Media buyer Zenith expects advertising spending on TV in the U.S. to fall 0.4% to $68.2 billion in 2018.
According to Zenith, the $68.5 billion spent on TV advertising in 2017 was a peak, with spending dropping to $66.5 billion in 2020.
“Television is shrinking in the US, particularly for network television and syndication, as advertisers shift budgets online,” said Jonathan Barnard, Zenith’s Head of Forecasting and Director of Global Intelligence.
“Some of the money coming from television is going to online video platforms, which offer targeting and personalization as well as high reach among young viewers. For most video content producers, future growth will come from monetizing their content online.”
Zenith forecasts spending on broadcast network advertising dropping to $16.686 billion in 2018 from $16.770 in 2017. Cable is seen declining to $23.298 billion from $23.43 billion. Spot will be stable at $25.496 and syndication will slip to $2.734 billion from $2.775 billion.
Related: GroupM Sees Spending on TV Rising 4% in 2018
The forecast was released in time with the 45th Annual UBS Global Media and Communications Conference in New York. It is markedly different from an ad forecast released by GroupM, also for the UBS conference.
The start of the 2017-18 broadcast season does provide much reason for optimism, Zenith notes, with C3 ratings among adults 18 to 49 down 15%, and live viewing of primetime programing falling to 50% from 53% a year ago.
The local TV price forecast is flat, according to Zenith This is a result of 2017 being a non-political year, after politics having had considerable impact in 2016 in many local markets.
Zenith says it is pushing local TV automation buying, pushing the cross-platform and cross-functional solutions to be a viable inventory source. “We are currently testing an automated model, which will yield targeted and efficient inventory not attainable until now. We are driving this innovation to ensure our clients have access to these inventory channels at the ground floor,” Zenith said.
Overall in the U.S., Zenith says there remains some persistent uncertainty in the marketplace given the recent elections.
Advertising is forecast to increase 3.5% in 2017, 3.3% in 2018, 2.9% in 2019 and 3.4% in 2020.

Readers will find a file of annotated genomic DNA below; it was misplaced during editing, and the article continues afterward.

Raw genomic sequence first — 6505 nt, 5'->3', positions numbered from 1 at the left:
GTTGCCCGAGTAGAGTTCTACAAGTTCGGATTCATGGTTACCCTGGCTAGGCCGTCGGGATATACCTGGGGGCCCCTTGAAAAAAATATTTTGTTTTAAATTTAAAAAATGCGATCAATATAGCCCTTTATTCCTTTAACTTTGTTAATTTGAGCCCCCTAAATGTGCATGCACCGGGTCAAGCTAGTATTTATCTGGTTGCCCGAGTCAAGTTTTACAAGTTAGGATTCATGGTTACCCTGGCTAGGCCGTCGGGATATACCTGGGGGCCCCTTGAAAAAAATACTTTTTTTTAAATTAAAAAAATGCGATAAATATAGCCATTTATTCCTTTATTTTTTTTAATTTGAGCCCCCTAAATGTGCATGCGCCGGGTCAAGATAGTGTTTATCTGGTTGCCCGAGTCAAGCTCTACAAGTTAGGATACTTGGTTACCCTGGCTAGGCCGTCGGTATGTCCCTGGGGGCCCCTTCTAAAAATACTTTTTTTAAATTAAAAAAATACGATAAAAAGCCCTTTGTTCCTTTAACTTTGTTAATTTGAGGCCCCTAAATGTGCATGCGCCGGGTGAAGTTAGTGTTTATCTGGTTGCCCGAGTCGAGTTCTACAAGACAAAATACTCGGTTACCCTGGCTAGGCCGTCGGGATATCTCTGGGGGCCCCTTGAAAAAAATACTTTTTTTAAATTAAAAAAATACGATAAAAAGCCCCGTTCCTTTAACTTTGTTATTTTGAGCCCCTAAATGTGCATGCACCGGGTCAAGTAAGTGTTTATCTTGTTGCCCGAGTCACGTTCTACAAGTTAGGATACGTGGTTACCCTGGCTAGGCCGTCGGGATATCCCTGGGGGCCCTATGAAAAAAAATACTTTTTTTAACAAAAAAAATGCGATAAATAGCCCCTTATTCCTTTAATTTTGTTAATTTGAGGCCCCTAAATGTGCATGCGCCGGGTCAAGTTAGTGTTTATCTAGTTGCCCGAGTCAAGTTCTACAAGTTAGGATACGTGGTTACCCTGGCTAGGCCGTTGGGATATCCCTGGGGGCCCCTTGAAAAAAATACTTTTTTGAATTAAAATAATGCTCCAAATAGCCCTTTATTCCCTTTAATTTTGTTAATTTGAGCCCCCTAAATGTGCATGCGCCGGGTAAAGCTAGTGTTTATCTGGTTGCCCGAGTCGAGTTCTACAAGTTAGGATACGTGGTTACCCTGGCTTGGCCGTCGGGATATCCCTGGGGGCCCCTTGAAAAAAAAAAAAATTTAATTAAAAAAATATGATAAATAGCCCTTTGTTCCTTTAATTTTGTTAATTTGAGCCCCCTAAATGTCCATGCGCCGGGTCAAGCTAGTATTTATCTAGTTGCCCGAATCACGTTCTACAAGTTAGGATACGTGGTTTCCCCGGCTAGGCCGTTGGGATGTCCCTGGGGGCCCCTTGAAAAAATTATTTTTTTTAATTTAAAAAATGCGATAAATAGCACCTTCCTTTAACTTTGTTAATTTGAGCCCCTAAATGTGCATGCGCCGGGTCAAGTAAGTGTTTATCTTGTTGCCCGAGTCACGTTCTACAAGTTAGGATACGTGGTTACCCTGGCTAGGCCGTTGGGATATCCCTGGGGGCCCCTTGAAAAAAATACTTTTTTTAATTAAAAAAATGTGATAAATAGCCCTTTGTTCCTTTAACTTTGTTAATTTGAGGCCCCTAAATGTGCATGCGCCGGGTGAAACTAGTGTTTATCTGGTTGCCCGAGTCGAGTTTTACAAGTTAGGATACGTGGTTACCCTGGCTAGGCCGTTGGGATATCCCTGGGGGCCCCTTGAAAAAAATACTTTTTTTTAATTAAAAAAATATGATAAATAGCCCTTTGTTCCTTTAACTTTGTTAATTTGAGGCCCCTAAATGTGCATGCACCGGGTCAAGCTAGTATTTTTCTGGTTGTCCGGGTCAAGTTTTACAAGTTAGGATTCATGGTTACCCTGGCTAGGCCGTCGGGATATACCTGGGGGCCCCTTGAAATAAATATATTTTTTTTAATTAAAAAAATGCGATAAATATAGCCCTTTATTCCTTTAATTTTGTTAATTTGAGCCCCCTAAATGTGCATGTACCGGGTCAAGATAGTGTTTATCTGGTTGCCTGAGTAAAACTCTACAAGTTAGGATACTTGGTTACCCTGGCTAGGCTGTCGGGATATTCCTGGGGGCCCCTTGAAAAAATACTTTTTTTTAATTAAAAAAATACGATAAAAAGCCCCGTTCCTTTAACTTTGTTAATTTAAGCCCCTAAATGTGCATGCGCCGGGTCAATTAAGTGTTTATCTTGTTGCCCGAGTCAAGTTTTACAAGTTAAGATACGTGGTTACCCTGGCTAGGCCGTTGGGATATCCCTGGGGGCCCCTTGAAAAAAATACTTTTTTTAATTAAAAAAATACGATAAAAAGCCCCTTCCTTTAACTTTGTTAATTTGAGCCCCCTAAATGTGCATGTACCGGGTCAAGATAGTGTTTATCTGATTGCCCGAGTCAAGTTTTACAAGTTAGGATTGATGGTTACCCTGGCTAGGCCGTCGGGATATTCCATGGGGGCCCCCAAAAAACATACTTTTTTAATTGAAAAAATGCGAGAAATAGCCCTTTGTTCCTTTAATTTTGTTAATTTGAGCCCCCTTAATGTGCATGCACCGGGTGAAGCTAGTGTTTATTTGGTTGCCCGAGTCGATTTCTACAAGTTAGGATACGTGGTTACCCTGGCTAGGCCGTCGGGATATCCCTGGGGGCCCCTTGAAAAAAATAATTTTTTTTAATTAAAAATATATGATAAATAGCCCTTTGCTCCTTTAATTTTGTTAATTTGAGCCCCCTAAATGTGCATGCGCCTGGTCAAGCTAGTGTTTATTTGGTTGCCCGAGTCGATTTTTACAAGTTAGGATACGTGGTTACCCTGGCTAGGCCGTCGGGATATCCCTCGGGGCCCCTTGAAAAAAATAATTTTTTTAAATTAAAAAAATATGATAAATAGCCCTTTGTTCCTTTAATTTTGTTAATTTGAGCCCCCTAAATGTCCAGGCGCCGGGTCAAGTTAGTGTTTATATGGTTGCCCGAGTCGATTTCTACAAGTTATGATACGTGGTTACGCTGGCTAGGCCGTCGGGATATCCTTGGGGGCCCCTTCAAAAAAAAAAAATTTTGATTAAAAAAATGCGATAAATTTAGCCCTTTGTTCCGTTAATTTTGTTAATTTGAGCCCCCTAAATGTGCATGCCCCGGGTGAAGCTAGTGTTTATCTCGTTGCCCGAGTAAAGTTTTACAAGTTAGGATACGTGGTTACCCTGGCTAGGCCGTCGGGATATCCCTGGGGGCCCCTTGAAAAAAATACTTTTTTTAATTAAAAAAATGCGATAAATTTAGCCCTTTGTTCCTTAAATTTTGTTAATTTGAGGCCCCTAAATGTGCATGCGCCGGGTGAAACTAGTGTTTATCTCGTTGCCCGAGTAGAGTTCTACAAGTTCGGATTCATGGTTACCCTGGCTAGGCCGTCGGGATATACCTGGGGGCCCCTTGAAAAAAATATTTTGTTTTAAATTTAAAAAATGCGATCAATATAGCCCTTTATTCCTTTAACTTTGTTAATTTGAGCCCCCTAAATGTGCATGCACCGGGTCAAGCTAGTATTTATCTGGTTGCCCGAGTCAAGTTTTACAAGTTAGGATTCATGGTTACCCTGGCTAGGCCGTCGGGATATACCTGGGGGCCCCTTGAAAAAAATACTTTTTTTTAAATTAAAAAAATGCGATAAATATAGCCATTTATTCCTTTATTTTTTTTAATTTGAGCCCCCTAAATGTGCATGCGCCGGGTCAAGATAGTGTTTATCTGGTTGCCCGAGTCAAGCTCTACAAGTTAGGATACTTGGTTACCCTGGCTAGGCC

Digital, particularly mobile, continues to take dollars away from print media as consumers use mobile apps and other outlets to consume content digitally, Zenith says.
Digital consumption has also driven overall video consumption up, even while linear television viewing continues to decline, says Zenith. Cross-platform measurement is therefore a critical frontier, as Nielsen follows comScore to market with syndicated products offering audience measurement across TV, desktop and mobile.
In the US, internet ad spend will capture 35.1% of the market in 2017, nearly at the global average. Zenith forecasts 14.6% growth in internet advertising in the US in 2018, compared to 3.5% growth for the market as a whole. By 2020, internet will account for 44.6% of total ad spend in the US, slightly above the global average of 44%.The U.S. is therefore a leading digital market for growth in internet advertising.
Globally, Zenith forecasts ad spending to grow 4.1% in 2018 to $578 billion, up front $555 billion in 2017.
Zenith expects internet advertising’s share of ad spend to continue to rise, reaching 40% in 2018 and 44% in 2020. Its value will rise from $203 billion in 2017 to $225 billion in 2020.
The share of advertising expenditure allocated to internet advertising varies widely across the world, Zenith says. In the most advanced markets (Sweden and the UK) it will account for more than 60% of total expenditure next year, and it will account for between 50% and 60% in another six (Australia, Canada, China, Denmark, Norway and Taiwan).
“We are seeing a battle played out in business, marketing and media between big players and small players,” said Vittorio Bonori, Zenith’s Global Brand President. “Growth is coming from big countries and big cities, and being captured by big platforms. Brands should focus on upstream strategy, data-informed UX planning and downstream automation”.
Jon has been business editor of Broadcasting+Cable since 2010. He focuses on revenue-generating activities, including advertising and distribution, as well as executive intrigue and merger and acquisition activity. Just about any story is fair game, if a dollar sign can make its way into the article. Before B+C, Jon covered the industry for TVWeek, Cable World, Electronic Media, Advertising Age and The New York Post. A native New Yorker, Jon is hiding in plain sight in the suburbs of Chicago.
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